KVS extends framework for content archiving

By Heidi Biggar

With business partner and competitor EMC at its side, KVS, a provider of e-mail archiving and content management software, earlier this week announced version 5 of its Enterprise Vault software.

With this release, KVS claims to have improved the flexibility of its content archiving platform and extended the reach of its platform to types of unstructured data beyond e-mail, including file systems, instant messages, and Microsoft SharePoint Portal Server documents.

"E-mail is a natural first step, but customers and regulators need more," says Mary Kay Roberto, senior vice president at KVS. "E-mail has been the cornerstone of this market, but now we have to do the same thing for other types of unstructured data."

Roberto says that increasing dependence on electronic equipment, the need to be able to scale as information stores grow (while maintaining appropriate access to that information), and the need to share this information are driving the evolution of the e-mail archiving market segment, which to date has generally been viewed as a niche market.

To meet end-user demands, KVS revamped its platform to include a modular archiving framework that allows users to piece together content archiving systems that are tailored to their particular risk levels, IT budgets, storage optimization requirements, as well as other compliance and operational requirements.

This new approach groups various services together into modules, which represent layers (the Enterprise Vault Repository, Content Sources, Open Storage Layer, Universal Access Layer, etc.) in the overall software framework.

New to release 5 is Archive Explorer, a front-end application that provides users with a single folder-based view of content for access to archived content of all types; extended storage support, which allows users to set policies that dictate backup and migration requirements as files age (to optimize efficiency and lower storage costs); and enhanced file-system archiving support for both compliance and recovery purposes.

KVS also added support for non-Outlook and clientless operation as well as Microsoft Office System 2003; quotas to warn users of any potential limitation issues; and APIs to facilitate integration with a variety of third-party applications and improve search and classification/categorization capabilities. It also streamlined its Compliance and Discovery Accelerators to improve the recovery speeds of regulatory compliance- and litigation-related content.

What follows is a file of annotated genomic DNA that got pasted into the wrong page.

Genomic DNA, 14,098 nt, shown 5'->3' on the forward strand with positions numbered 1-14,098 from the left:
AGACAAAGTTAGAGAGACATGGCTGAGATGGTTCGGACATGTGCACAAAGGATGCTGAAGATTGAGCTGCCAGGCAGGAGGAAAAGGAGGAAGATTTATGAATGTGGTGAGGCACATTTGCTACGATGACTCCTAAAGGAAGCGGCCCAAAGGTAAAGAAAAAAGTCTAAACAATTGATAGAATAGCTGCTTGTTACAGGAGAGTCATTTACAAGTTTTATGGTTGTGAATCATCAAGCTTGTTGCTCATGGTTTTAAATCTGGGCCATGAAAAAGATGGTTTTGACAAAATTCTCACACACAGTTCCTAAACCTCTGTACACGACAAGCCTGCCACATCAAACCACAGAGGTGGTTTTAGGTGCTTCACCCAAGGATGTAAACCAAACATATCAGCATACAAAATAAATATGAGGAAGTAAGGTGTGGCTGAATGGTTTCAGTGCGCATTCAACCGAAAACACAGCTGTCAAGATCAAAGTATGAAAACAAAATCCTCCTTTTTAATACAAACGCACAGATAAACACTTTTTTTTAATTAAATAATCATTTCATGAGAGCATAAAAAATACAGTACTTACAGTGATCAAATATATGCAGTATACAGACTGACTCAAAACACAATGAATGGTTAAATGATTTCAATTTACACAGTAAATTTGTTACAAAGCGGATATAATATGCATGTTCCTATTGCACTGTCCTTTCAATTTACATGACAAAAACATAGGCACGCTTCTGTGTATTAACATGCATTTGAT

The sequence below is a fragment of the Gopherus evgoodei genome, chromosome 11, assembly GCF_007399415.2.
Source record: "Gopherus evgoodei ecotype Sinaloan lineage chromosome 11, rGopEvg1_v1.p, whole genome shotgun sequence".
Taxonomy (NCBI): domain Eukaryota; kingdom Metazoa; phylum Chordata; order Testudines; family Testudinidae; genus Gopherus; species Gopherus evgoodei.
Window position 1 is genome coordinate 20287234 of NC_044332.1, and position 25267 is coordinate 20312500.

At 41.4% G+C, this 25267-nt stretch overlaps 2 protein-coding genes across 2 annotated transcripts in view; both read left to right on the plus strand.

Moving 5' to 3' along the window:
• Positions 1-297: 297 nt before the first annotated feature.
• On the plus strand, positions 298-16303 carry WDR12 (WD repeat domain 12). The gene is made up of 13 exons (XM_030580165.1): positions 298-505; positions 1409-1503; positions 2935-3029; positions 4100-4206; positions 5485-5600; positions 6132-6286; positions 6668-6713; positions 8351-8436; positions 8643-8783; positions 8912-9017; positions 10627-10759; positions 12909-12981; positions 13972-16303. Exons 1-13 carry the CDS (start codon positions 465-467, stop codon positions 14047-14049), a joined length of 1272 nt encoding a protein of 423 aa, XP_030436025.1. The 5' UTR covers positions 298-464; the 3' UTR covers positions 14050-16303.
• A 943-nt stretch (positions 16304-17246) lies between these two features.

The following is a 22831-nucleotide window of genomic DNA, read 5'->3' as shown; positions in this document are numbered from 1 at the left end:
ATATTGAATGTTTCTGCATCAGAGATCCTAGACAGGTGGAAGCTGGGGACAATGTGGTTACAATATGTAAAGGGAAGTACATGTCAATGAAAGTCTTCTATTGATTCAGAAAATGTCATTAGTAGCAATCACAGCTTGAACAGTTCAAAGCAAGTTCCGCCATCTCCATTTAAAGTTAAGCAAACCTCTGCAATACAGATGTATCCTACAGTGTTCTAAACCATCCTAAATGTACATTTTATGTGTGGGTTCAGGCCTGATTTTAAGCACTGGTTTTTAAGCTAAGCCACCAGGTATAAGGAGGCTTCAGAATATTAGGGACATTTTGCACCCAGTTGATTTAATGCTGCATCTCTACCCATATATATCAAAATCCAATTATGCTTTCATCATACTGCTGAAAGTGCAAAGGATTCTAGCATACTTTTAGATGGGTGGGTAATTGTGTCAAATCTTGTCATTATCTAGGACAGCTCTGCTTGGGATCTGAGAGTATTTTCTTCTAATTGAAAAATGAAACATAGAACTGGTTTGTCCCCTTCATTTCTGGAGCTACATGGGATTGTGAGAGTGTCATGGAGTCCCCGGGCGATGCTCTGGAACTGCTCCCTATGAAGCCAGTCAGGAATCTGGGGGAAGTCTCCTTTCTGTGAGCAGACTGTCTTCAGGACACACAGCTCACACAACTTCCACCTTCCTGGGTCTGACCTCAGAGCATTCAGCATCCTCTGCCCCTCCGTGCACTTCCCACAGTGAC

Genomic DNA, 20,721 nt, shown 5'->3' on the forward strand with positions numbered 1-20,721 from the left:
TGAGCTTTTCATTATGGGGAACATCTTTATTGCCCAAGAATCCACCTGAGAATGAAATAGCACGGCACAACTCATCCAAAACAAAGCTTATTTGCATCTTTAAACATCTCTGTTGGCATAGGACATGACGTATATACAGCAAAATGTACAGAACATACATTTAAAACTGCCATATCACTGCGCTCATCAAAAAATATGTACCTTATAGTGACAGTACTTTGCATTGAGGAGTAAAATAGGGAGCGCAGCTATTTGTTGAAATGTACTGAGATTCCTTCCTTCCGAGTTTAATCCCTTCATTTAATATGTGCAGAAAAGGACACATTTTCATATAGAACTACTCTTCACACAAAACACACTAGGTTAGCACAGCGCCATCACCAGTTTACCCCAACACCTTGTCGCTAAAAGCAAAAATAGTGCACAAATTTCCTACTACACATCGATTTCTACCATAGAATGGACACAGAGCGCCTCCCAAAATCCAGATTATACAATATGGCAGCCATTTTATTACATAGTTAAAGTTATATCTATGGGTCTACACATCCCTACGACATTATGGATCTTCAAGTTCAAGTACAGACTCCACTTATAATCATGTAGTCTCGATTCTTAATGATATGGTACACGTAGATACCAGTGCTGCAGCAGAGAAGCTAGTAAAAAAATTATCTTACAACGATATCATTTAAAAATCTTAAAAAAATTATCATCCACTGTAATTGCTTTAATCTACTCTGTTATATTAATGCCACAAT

Of the Enterprise Vault release, Tom Heiser, a senior vice president at EMC, says it addresses both end-user and EMC needs. Of particular interest to EMC, says Heiser, is the enhanced support for file-system archiving and new native migration capabilities, which will allow users to set policies within Enterprise Vault to move data from a primary storage repository to EMC's Centera, a data repository for fixed content such as e-mail.

According to a recent Gartner Research Magic Quadrant, KVS is the leading vendor of e-mail active-archiving products. Legato is seen as a leading challenger in this space with its EmailXtender product family. As such, KVS and EMC, through its acquisition of Legato last year, are both competitors and partners in this market segment.

KVS is a four-year-old start-up based in Arlington, TX. The company claims to have shipped more than 4.5 million licenses of its Enterprise Vault product.

This article was originally published on March 31, 2004